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ST. LOUIS — How many present-day problems could have been solved if venture capital firms had invested in underserved founders sooner, Yinka Faleti questioned.
“So many brilliant founders and brilliant companies founded by women, people of color, immigrants and LGBTQIA+ identifiers have been excluded from venture capital,” said Faleti, a partner in Ascend Venture Capital — a micro venture capital firm based out of St. Louis.
“Venture capital is a leading way to move our country forward, so we need to not close the door on half of our society. Inclusivity is what pushes progress.”
Ascend Venture Capital specializes in data-centric tech companies that either are first movers in their industry or they have the potential to create a brand new industry altogether, Faleti explained. The firm takes an idea-first approach where investors are founder blind until the end of the process.
“It’s important to know who the founder is, and we do that due diligence to ensure they are a good leader — but this approach reduces the opportunity for implicit bias,” Yinka said, noting that VC trends have historically shown white men, who control a vast majority of venture capital, investing in others who look like them.
In Ascend Venture Capital’s current portfolio, seven of the 18 companies are founded by women, people of color, immigrants and individuals who identify as LGBTQIA+, Faleti noted.
“Investing in diverse founders is not only about inequity, but it’s a business multiplier,” he said. “Research has shown that companies founded by diverse teams can outperform up to 63 percent better than companies that are not. … When we began to look at our own portfolio, we realized that the seven who are killing it have diverse founders.”
To double down on the momentum Ascend is seeing in these founders, Yinka and his team have launched a $25 million fund. A portion of that funding will go toward the seven diverse founders already in the Ascend Venture Capital profile; another portion will be reserved for companies the firm has not yet met.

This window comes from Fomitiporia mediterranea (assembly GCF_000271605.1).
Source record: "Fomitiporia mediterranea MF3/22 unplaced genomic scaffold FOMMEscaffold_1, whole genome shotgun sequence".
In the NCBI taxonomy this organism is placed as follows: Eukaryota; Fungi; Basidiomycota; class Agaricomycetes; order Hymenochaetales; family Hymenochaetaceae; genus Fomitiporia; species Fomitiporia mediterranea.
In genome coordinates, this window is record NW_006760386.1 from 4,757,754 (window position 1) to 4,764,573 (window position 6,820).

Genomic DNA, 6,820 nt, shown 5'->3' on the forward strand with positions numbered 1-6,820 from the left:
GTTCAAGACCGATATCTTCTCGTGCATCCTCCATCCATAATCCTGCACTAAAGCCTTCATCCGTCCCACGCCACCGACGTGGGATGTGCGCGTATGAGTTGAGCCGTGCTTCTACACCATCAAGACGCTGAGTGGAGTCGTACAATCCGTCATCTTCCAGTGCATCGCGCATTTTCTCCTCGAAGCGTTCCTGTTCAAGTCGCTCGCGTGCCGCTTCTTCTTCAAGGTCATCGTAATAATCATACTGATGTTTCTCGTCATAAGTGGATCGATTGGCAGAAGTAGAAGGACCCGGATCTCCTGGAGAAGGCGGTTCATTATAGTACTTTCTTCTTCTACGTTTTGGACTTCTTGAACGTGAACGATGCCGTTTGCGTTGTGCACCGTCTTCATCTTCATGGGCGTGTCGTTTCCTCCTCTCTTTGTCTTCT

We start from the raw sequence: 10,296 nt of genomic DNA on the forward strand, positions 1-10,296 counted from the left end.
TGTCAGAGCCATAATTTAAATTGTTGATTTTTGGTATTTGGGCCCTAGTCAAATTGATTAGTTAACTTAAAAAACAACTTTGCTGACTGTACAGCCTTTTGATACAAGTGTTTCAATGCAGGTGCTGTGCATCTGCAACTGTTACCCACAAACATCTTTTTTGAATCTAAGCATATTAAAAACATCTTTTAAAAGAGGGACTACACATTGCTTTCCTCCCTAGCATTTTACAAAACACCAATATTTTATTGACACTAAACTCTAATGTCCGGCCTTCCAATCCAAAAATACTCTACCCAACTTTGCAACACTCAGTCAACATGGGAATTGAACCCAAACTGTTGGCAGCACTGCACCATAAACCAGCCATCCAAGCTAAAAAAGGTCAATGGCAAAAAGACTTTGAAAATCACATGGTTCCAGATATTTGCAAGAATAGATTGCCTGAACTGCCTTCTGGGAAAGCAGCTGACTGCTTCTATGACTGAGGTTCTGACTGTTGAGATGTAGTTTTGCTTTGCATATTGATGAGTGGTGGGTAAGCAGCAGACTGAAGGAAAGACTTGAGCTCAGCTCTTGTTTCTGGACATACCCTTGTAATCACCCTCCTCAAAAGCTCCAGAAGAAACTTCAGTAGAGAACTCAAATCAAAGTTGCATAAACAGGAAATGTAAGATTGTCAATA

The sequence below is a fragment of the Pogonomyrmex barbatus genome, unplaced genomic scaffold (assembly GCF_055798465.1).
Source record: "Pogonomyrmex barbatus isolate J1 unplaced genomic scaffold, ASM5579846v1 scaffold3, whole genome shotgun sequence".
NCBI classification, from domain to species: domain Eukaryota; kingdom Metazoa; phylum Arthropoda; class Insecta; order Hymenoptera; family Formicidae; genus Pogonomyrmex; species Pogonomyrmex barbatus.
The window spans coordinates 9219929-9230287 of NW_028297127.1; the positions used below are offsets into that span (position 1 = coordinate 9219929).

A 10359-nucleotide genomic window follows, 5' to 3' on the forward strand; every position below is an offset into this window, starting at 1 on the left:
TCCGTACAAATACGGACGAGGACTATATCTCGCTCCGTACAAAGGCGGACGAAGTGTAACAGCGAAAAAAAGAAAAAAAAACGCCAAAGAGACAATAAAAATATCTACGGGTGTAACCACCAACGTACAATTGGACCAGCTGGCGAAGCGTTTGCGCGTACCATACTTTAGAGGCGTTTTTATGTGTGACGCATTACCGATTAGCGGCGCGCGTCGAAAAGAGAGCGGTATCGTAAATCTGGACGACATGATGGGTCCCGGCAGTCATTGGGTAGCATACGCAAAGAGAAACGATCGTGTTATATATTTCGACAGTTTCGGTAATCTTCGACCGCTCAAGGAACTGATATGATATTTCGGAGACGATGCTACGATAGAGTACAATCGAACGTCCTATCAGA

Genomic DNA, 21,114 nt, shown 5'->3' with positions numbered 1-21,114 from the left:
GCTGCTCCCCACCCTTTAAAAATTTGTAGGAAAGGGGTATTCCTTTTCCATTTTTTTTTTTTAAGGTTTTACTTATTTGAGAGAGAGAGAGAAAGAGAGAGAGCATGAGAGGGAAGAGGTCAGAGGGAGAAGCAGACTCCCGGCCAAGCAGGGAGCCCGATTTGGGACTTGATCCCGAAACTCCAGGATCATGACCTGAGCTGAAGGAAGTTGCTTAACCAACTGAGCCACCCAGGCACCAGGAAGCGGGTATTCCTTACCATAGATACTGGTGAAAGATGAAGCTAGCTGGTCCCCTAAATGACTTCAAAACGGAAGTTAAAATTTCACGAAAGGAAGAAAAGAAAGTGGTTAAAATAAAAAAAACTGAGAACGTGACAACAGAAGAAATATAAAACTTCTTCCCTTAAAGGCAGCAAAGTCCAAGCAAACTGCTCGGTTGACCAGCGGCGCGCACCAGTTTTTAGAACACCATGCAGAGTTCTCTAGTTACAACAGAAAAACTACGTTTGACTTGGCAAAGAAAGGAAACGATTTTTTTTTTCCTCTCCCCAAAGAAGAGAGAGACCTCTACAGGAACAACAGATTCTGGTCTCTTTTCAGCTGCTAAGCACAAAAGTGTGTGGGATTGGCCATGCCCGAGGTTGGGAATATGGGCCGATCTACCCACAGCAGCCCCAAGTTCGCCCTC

Although Ascend Venture Capital is based in St. Louis, the firm invests across the country, Yinka said. He encouraged diverse founders who believe their company is a first mover to reach out on Ascend Venture Capital’s website.
Yinka Faleti’s personal journey
Entering his professional career, Faleti didn’t have venture capital as an end goal; rather, he has always desired to serve others and fight inequities, he shared.
Born in Lagos, Nigeria, Faleti emigrated to the United States when he was 7 years old. Growing up in mostly Florida and Texas, his life took a major turn when he was accepted into West Point and then commissioned as an officer in the U.S. Army, he recalled.
“I served six years active duty — stationed in Kuwait to keep Saddam Hussein from invading Kuwait again,” Faleti said. “We had a great mission and didn’t lose a single soldier. We got back to Fort Hood in August of 2001 thinking we would never go back to Kuwait again, but we were soon deployed after 9/11.”
Fast forward to 2004, Faleti decided to leave the U.S. Army and attend law school at Washington University in St. Louis. Soon after graduating, Faleti was offered a position as a mitigation attorney doing commercial and product liability litigation.